To have success in today’s 21st century classrooms, students require access to a variety of different technologies and reading materials. Many of these students don’t think twice when booting up a computer to do some internet research on a classroom topic – it is as simple as a couple of clicks with their mouse. However, students who are blind have a steeper learning curve, as they must learn to access their computer with keyboard commands with a screen reading program such as JAWS to assist them in their navigation of the desktop, programs and the World Wide Web.
In light of this challenge, a peer mentoring group has been set up with a Vancouver School Board high school SET-BC student (Mathew Alvernaz) and two middle school SET-BC students in Burnaby. Mathew is highly independent with his use of JAWS on his laptop computer, and agreed to provide support for his younger peers to help them learn and become more independent on their computers. On March 7th, the group of students came together to work through a series of tasks, with guidance from SET-BC consultant Janet Watts.
The students began with reading a piece of e-text on Ancient Greece. Mathew gave instruction for reading commands and navigation within the document. Because internet research is such an important skill for students nowadays, the next activity was to launch Internet Explorer and search for information about a topic. The internet can be tricky for JAWS users because of the various elements that students need to navigate through to get to the target content, but the students worked together to learn tips and tricks for reading information and taking notes in a word processor.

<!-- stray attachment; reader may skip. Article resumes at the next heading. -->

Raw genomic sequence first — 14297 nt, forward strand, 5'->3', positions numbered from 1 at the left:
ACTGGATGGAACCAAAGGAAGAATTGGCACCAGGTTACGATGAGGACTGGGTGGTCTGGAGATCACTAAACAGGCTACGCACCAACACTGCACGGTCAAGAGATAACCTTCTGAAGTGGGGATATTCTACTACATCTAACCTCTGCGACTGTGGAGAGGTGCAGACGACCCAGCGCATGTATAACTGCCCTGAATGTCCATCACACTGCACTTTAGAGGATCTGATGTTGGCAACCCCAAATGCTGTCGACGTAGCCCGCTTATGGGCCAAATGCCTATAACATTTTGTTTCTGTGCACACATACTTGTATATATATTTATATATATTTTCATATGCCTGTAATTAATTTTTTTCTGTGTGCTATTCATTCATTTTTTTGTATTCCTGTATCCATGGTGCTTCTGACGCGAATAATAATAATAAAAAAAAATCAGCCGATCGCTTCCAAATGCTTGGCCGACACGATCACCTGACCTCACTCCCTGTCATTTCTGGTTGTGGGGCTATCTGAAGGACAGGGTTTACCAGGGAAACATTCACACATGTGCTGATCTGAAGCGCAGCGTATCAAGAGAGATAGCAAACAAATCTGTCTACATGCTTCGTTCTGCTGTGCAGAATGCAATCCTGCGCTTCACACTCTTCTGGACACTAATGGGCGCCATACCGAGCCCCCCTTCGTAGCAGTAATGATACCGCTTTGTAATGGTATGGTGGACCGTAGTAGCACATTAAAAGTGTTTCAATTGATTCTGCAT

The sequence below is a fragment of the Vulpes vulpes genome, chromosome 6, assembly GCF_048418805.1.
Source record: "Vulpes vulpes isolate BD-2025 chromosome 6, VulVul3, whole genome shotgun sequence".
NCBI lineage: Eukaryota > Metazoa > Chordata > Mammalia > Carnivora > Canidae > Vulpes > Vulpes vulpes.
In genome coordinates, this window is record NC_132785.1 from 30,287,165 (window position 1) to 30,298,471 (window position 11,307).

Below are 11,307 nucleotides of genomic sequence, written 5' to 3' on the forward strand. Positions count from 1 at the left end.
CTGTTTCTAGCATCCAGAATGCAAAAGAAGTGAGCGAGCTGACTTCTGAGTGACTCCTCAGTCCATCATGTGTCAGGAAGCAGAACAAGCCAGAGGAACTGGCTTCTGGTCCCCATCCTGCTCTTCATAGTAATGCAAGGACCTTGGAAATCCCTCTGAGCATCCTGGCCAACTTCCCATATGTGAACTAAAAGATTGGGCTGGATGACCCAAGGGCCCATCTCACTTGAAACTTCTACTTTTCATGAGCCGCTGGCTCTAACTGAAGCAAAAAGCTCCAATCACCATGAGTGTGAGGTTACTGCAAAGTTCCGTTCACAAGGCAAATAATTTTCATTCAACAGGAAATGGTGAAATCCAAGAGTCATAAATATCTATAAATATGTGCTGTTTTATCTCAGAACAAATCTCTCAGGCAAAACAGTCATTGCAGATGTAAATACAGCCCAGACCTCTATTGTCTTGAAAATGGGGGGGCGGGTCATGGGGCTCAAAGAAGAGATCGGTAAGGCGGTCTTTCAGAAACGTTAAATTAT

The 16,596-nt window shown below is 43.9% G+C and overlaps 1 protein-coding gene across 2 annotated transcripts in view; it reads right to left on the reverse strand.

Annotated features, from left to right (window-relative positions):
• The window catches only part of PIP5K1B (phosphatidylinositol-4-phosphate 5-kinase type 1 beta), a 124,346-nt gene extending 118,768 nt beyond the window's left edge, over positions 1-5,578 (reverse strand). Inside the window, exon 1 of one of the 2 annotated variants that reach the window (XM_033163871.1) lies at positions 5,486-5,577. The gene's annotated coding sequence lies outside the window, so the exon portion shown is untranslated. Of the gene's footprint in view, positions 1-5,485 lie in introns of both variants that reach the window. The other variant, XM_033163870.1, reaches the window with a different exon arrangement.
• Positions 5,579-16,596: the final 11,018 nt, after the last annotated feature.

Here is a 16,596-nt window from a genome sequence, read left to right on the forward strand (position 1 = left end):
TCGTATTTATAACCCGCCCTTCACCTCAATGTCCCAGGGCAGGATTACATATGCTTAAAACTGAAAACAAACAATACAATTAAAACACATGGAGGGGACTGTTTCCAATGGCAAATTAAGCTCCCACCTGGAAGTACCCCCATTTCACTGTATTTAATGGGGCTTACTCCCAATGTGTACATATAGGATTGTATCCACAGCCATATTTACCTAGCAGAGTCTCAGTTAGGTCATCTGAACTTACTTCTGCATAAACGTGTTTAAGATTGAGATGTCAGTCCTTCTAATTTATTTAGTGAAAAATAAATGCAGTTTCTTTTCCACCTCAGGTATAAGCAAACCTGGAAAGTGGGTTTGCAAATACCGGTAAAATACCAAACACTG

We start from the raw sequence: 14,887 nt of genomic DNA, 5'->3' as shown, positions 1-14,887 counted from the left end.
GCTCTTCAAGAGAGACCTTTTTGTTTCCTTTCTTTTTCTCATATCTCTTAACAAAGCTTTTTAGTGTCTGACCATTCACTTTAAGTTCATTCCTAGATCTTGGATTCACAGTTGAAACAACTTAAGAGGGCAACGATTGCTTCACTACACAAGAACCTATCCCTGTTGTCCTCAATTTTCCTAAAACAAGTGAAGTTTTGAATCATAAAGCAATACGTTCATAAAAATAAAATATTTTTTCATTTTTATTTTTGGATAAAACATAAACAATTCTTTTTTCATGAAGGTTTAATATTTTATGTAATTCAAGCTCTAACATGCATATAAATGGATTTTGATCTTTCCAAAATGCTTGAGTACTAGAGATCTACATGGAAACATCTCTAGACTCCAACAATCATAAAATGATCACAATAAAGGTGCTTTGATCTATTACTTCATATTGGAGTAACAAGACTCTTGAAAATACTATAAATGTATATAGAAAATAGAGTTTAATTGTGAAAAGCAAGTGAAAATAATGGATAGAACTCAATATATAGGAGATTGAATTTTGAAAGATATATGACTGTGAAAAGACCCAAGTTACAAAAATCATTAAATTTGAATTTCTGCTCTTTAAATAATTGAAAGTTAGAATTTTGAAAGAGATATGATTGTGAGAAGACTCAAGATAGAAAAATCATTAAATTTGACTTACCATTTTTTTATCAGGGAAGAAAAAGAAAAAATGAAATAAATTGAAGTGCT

Overall, the mentorship morning was successful with each of the students learning new things that would assist them in the future (even Mathew our student mentor!). Additional sessions will be set up in the future to give the students an opportunity to continue to practice and learn new things with the overall goal being full independence with their computers!